(KUTV) What if there was a way to know how you would respond to a medication before taking it? Well, pharmacogenomics is helping prescribe the right dose of the best medicine for each patient.
“Pharmacogenomics is the ability to actually look at a person’s genes to determine how they metabolize drugs,” said Jason Gillman, Director of Intermountain Precision Genomics.
By knowing how a patient’s body will respond to a medication, pharmacogenomics is changing the way medicine is prescribed. One of the first areas this is being used is with depression medicine.
“Depression is particularly scary because there’s a lethality to depression,” Gillman said.
Traditionally when someone needed an anti-depressant they would go to their primary care provider and be prescribed a standard dose. They would then be monitored for three weeks. For one in four patients, the standard dose worked the first time; but for the other 75 percent, they had to alter their medication, wait three more weeks, and try again until they found something that was effective.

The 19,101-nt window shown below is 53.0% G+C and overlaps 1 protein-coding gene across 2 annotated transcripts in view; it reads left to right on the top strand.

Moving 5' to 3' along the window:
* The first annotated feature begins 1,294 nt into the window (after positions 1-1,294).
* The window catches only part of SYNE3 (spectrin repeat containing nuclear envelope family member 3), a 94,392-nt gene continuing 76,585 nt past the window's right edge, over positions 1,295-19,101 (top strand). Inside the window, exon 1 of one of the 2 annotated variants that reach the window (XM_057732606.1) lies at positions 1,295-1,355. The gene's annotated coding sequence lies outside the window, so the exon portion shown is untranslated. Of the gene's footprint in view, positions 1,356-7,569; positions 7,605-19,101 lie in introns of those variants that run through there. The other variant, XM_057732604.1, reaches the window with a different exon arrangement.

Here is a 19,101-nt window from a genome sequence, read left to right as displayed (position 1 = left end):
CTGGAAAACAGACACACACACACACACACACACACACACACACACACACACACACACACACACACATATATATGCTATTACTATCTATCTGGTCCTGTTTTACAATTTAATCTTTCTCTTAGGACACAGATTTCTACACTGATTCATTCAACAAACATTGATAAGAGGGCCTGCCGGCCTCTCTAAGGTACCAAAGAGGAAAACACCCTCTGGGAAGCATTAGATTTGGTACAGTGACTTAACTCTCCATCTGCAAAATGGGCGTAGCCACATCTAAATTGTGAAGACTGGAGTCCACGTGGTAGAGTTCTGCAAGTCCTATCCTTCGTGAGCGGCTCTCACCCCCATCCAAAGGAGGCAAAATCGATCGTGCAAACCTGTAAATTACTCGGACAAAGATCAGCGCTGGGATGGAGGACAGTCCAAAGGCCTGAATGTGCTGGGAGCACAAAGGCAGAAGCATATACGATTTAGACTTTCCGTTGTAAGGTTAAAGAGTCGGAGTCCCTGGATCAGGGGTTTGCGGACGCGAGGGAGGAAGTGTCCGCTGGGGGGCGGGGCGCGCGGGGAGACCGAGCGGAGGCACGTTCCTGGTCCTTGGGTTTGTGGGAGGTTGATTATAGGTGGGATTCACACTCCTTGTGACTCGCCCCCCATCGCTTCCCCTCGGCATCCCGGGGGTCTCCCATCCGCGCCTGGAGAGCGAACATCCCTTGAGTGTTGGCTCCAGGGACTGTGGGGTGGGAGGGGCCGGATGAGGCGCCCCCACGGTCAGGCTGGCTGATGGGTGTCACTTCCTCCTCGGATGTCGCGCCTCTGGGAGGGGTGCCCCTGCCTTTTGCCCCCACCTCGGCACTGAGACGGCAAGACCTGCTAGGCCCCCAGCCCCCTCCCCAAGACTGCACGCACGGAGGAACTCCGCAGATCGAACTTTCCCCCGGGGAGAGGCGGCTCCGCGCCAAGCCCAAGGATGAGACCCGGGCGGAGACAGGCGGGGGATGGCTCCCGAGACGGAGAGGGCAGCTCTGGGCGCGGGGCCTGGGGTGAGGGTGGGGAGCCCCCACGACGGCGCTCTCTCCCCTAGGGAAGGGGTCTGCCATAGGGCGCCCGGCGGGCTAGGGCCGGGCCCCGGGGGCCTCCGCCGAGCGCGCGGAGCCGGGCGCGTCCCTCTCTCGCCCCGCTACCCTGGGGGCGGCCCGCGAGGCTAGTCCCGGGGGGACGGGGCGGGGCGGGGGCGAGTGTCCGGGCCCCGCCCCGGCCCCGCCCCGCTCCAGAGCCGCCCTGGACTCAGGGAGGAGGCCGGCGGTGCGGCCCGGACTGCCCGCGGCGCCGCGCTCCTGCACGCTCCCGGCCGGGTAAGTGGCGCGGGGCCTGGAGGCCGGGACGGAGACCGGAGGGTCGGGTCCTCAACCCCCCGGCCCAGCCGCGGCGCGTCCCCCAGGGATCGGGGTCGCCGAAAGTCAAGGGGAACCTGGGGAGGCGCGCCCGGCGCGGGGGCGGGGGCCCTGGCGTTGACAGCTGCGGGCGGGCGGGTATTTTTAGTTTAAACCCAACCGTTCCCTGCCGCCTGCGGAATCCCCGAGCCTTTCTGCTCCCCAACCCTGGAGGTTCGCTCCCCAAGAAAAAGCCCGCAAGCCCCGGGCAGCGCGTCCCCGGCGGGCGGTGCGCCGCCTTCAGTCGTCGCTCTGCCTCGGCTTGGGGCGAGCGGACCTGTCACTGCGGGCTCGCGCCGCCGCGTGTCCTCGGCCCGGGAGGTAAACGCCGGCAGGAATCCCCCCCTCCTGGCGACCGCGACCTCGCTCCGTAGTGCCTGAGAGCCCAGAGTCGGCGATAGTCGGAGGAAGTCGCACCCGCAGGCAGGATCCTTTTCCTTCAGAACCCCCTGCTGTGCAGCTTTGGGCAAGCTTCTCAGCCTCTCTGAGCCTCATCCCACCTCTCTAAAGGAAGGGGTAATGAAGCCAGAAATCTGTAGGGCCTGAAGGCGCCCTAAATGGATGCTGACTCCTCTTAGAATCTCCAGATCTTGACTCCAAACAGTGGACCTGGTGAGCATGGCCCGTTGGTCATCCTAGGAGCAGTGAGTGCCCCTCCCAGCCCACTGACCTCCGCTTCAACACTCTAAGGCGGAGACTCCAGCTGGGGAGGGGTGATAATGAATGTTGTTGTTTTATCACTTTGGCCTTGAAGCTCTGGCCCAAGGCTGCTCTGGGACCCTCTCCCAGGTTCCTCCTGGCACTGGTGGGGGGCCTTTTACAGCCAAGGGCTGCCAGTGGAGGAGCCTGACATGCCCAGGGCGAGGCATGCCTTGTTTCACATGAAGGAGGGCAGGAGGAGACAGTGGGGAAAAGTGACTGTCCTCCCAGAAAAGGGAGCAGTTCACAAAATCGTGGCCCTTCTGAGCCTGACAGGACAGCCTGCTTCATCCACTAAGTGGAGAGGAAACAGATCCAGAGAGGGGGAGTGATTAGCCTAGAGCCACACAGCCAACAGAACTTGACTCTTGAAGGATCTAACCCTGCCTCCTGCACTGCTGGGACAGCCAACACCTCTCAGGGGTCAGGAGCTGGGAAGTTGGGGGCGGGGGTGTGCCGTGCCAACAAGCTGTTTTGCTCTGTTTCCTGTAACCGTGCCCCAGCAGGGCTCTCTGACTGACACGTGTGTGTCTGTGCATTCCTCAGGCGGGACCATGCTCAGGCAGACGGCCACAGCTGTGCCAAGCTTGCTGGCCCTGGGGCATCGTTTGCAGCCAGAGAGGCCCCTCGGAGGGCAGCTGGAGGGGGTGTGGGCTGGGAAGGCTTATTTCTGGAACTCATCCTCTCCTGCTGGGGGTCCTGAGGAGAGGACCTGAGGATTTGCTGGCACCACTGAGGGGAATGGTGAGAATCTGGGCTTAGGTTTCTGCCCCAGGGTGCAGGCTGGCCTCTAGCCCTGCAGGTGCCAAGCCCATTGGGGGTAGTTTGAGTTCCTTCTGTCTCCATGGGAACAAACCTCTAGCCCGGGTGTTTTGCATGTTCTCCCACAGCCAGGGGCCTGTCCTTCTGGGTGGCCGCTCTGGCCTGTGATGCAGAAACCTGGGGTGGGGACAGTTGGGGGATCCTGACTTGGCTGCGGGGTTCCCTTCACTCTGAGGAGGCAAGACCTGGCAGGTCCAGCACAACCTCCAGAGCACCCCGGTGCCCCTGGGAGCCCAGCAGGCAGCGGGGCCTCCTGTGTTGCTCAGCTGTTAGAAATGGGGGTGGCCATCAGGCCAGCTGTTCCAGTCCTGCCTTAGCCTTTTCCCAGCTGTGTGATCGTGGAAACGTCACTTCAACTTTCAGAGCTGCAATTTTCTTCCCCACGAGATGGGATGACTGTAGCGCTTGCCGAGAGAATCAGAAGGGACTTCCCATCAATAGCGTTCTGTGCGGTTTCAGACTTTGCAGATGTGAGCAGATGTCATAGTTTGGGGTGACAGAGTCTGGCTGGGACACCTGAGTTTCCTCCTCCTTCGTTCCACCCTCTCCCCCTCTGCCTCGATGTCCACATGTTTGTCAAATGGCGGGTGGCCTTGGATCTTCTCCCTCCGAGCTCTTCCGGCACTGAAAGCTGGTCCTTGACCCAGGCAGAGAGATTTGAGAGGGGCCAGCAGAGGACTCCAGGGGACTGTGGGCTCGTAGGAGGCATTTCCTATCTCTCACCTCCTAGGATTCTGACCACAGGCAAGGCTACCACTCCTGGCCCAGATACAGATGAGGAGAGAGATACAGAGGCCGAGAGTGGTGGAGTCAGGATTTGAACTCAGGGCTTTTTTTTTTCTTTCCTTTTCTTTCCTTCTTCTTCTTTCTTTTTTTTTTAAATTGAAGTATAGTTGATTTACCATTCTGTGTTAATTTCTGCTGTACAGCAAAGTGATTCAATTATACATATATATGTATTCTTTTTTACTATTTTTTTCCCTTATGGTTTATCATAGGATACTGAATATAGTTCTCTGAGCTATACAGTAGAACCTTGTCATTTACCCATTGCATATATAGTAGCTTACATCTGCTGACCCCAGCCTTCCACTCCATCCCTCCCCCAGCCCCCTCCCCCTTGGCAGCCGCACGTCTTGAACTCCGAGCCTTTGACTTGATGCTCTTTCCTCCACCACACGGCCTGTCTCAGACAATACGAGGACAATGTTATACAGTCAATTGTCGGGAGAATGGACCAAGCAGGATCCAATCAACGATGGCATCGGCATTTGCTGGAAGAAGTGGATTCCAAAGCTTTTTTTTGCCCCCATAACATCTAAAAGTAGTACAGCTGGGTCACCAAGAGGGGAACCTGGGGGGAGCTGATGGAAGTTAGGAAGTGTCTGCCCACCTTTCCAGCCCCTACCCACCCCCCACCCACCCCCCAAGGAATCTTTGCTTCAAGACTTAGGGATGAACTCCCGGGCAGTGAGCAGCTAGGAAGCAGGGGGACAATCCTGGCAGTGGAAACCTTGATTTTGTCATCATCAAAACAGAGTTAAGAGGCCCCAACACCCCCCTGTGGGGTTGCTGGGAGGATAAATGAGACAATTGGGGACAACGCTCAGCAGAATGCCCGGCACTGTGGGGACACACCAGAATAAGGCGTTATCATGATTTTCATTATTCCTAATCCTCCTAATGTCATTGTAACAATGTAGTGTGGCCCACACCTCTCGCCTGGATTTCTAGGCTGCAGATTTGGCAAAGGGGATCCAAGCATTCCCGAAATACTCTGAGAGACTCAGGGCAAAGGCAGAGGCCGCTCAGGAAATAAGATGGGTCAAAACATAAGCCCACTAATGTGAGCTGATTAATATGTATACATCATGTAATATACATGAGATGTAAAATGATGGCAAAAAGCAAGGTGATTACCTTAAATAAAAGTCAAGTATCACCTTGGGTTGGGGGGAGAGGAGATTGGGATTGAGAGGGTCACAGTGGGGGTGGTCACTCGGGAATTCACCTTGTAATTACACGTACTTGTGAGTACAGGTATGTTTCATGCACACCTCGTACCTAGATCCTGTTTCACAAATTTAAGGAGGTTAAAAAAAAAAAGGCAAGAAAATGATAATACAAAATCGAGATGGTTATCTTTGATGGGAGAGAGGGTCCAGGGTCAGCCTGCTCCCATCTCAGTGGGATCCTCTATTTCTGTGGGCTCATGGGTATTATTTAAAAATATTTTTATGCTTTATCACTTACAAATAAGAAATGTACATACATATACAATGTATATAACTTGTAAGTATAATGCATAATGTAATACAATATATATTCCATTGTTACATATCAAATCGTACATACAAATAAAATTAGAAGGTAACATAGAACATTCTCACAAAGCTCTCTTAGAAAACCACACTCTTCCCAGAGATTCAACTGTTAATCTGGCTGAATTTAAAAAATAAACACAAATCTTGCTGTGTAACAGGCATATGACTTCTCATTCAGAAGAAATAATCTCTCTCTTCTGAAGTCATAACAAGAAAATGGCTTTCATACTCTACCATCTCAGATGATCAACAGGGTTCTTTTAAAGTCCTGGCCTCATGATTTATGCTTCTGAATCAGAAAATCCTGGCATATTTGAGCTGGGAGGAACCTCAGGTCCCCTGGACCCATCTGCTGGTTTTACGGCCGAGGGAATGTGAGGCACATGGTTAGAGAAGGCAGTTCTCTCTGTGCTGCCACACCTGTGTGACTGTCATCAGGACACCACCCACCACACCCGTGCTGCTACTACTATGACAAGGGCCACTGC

“Now, with this new pharmacogenomics, about 90 percent of the time we can prescribe the right way the first time,” Gillman said.
Not only does this test work remarkably well, it is also affordable and non-invasive. The testing is simple. They swab the inside of your cheek, put it into a solution and ship it to the lab. Then in a day or two your provider will get your results and be able to tailor a prescription medication that is best for you.
“We want to prescribe the right dose, at the right time, for the right person,” Gillman said.
Pharmacogenomics is not limited to anti-depressants. In the near future it could help with conditions like hypertension, multiple sclerosis, and epilepsy to name a few.